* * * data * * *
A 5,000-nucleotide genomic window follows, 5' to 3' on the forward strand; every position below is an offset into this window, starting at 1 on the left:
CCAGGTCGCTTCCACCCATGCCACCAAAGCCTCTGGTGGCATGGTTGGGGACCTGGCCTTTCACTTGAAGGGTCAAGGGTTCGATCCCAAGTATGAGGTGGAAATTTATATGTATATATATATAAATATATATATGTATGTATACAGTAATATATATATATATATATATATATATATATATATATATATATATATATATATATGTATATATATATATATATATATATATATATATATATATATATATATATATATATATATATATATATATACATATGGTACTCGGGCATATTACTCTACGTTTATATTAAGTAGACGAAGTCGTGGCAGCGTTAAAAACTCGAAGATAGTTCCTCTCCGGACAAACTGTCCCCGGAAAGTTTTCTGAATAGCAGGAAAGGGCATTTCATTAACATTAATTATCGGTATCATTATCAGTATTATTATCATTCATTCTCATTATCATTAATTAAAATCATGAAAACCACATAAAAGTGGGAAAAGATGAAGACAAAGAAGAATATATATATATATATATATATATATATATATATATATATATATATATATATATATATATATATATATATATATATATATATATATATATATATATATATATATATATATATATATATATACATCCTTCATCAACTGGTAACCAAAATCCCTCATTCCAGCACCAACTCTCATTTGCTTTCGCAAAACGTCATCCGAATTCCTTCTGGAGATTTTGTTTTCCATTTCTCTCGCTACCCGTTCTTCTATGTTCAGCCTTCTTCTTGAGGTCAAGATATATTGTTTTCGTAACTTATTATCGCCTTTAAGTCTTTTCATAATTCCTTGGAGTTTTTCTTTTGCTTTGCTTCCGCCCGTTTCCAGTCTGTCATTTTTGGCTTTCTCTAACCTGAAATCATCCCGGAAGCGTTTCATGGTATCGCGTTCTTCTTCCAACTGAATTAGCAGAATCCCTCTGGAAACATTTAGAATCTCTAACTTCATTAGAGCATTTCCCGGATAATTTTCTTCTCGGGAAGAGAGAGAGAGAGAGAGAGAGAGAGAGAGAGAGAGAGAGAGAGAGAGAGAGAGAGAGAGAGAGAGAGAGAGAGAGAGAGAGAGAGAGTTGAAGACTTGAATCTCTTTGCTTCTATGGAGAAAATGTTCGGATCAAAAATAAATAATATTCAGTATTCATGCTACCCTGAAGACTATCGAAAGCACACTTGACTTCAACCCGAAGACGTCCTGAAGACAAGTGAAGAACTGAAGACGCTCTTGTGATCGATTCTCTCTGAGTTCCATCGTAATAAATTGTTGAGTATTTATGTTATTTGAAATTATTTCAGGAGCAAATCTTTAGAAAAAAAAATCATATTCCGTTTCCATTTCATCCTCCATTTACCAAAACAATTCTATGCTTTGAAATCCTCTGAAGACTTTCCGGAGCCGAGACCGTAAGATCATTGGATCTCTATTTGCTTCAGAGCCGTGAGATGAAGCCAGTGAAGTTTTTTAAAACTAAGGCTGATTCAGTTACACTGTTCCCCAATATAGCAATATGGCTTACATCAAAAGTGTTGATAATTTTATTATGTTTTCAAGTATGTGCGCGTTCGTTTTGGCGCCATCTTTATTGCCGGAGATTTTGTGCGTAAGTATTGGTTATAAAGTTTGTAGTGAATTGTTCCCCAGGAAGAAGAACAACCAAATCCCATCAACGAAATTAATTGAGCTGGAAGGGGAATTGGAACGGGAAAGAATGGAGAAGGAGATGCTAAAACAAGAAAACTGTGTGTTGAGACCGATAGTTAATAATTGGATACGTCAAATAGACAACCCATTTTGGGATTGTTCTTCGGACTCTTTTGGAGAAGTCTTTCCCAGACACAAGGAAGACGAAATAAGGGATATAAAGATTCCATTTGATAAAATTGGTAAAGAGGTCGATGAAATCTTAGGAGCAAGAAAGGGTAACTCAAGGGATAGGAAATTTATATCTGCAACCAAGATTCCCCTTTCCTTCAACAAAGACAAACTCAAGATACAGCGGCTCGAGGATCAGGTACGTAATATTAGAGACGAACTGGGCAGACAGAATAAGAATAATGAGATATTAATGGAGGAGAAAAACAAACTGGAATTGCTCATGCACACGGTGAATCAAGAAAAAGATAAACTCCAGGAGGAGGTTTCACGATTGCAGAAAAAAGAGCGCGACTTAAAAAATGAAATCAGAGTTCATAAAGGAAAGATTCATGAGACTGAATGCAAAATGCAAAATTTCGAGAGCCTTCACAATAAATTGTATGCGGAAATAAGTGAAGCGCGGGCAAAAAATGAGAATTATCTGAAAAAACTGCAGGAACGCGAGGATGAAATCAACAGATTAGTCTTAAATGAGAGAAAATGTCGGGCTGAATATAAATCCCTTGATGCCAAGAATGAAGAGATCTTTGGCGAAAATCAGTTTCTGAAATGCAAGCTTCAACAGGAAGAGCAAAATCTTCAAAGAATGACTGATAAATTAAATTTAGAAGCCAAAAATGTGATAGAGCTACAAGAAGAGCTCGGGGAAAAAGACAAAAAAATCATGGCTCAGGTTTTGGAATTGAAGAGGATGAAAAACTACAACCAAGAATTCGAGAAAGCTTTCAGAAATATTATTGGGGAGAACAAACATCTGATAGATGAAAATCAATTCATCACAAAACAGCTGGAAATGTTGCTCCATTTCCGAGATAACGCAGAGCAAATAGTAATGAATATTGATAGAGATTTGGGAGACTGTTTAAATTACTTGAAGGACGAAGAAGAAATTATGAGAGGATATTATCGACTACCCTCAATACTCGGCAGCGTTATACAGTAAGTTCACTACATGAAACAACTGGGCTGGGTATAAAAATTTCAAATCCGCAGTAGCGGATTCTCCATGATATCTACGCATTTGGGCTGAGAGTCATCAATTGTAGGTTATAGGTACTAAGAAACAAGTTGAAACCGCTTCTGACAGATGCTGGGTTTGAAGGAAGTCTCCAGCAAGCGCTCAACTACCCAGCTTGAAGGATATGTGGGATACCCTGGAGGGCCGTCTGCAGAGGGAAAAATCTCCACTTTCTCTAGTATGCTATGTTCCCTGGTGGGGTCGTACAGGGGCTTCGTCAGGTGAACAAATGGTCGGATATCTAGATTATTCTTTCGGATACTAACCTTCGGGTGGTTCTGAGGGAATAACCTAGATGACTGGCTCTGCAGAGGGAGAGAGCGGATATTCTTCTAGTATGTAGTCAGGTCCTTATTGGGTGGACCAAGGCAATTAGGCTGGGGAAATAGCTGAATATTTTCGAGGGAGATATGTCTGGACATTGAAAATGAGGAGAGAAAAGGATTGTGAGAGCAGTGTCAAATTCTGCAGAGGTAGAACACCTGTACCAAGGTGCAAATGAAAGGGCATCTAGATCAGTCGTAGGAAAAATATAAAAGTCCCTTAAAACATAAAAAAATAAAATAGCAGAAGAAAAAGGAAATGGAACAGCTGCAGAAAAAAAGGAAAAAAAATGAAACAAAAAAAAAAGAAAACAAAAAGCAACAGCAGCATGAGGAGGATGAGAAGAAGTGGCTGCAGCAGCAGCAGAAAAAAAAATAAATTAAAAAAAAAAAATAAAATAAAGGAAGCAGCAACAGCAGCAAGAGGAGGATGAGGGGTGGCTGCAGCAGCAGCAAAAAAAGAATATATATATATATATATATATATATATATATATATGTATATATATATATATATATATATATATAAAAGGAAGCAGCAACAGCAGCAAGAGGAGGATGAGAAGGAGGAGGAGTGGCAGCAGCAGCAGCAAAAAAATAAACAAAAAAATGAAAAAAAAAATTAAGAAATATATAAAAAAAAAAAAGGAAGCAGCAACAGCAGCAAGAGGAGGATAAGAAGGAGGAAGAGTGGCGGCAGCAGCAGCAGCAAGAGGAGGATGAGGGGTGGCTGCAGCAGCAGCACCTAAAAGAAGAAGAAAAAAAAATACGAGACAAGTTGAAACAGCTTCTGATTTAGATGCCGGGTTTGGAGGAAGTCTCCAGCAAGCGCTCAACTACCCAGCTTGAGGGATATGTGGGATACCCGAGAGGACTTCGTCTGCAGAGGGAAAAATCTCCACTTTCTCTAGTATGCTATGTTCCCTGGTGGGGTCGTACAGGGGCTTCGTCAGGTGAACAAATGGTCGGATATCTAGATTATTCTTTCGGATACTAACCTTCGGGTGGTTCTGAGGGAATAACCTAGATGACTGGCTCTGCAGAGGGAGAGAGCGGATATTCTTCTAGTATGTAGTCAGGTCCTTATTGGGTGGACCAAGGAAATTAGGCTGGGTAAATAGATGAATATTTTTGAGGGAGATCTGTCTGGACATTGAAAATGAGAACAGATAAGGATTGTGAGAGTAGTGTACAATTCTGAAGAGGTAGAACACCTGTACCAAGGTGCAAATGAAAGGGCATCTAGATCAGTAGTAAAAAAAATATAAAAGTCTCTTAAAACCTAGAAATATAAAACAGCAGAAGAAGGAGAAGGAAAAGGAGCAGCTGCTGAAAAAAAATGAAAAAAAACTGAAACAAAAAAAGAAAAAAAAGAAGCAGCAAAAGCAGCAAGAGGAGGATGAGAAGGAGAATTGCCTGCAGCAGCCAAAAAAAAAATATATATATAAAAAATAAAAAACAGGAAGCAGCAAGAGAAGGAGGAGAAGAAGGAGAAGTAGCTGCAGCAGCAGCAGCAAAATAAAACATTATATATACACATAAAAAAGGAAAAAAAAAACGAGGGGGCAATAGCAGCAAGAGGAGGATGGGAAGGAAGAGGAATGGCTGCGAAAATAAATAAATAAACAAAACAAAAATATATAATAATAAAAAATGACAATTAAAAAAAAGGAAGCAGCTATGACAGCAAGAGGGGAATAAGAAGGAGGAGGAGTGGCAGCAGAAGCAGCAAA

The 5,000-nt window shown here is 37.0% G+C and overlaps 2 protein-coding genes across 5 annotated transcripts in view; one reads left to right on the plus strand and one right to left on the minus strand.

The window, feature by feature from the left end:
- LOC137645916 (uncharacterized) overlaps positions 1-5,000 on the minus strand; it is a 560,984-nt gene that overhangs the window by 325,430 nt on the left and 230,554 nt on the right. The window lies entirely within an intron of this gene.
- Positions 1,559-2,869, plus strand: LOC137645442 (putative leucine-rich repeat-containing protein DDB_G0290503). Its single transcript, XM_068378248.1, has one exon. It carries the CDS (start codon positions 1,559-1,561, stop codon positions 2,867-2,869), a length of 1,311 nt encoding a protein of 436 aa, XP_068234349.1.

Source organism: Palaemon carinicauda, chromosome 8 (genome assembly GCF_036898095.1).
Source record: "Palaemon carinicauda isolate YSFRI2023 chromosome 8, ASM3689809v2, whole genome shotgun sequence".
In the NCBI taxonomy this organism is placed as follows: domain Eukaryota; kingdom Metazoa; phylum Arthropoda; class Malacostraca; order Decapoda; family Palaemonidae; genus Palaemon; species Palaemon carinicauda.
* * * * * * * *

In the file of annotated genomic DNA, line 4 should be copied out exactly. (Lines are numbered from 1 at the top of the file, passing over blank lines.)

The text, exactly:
The window, feature by feature from the left end: